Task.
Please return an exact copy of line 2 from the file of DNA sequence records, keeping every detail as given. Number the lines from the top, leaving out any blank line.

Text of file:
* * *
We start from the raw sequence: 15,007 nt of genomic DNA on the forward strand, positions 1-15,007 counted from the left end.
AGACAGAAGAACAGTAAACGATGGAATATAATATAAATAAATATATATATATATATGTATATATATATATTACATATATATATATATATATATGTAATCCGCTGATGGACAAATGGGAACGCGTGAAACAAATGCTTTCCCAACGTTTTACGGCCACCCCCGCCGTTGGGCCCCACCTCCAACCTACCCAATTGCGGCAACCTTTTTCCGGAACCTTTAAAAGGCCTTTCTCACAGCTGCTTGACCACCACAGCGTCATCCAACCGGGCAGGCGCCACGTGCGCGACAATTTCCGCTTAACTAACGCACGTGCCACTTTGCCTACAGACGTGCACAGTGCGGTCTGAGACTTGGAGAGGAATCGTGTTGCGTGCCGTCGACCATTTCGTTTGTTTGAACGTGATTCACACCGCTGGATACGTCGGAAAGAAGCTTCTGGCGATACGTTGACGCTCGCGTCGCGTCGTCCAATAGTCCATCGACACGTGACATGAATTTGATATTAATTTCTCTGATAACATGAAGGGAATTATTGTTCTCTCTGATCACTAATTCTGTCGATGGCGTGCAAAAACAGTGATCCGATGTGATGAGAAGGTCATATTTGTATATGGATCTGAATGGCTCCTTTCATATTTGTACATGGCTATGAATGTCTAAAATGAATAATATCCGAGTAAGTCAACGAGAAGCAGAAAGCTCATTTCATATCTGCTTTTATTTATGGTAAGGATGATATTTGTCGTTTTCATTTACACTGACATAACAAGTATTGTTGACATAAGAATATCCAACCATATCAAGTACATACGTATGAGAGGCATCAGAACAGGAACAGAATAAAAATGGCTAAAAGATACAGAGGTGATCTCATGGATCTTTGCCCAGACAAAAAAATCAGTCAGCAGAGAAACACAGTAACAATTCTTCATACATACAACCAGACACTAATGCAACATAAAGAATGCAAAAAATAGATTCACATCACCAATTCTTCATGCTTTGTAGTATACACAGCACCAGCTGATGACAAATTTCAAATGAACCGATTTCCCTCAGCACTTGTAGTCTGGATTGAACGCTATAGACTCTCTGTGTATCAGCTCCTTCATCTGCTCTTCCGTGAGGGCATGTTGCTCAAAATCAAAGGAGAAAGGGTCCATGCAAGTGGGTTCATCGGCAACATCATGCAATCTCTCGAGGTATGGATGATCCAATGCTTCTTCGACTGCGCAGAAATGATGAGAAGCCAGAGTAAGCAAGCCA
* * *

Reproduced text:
AGACAGAAGAACAGTAAACGATGGAATATAATATAAATAAATATATATATATATATGTATATATATATATTACATATATATATATATATATATGTAATCCGCTGATGGACAAATGGGAACGCGTGAAACAAATGCTTTCCCAACGTTTTACGGCCACCCCCGCCGTTGGGCCCCACCTCCAACCTACCCAATTGCGGCAACCTTTTTCCGGAACCTTTAAAAGGCCTTTCTCACAGCTGCTTGACCACCACAGCGTCATCCAACCGGGCAGGCGCCACGTGCGCGACAATTTCCGCTTAACTAACGCACGTGCCACTTTGCCTACAGACGTGCACAGTGCGGTCTGAGACTTGGAGAGGAATCGTGTTGCGTGCCGTCGACCATTTCGTTTGTTTGAACGTGATTCACACCGCTGGATACGTCGGAAAGAAGCTTCTGGCGATACGTTGACGCTCGCGTCGCGTCGTCCAATAGTCCATCGACACGTGACATGAATTTGATATTAATTTCTCTGATAACATGAAGGGAATTATTGTTCTCTCTGATCACTAATTCTGTCGATGGCGTGCAAAAACAGTGATCCGATGTGATGAGAAGGTCATATTTGTATATGGATCTGAATGGCTCCTTTCATATTTGTACATGGCTATGAATGTCTAAAATGAATAATATCCGAGTAAGTCAACGAGAAGCAGAAAGCTCATTTCATATCTGCTTTTATTTATGGTAAGGATGATATTTGTCGTTTTCATTTACACTGACATAACAAGTATTGTTGACATAAGAATATCCAACCATATCAAGTACATACGTATGAGAGGCATCAGAACAGGAACAGAATAAAAATGGCTAAAAGATACAGAGGTGATCTCATGGATCTTTGCCCAGACAAAAAAATCAGTCAGCAGAGAAACACAGTAACAATTCTTCATACATACAACCAGACACTAATGCAACATAAAGAATGCAAAAAATAGATTCACATCACCAATTCTTCATGCTTTGTAGTATACACAGCACCAGCTGATGACAAATTTCAAATGAACCGATTTCCCTCAGCACTTGTAGTCTGGATTGAACGCTATAGACTCTCTGTGTATCAGCTCCTTCATCTGCTCTTCCGTGAGGGCATGTTGCTCAAAATCAAAGGAGAAAGGGTCCATGCAAGTGGGTTCATCGGCAACATCATGCAATCTCTCGAGGTATGGATGATCCAATGCTTCTTCGACTGCGCAGAAATGATGAGAAGCCAGAGTAAGCAAGCCA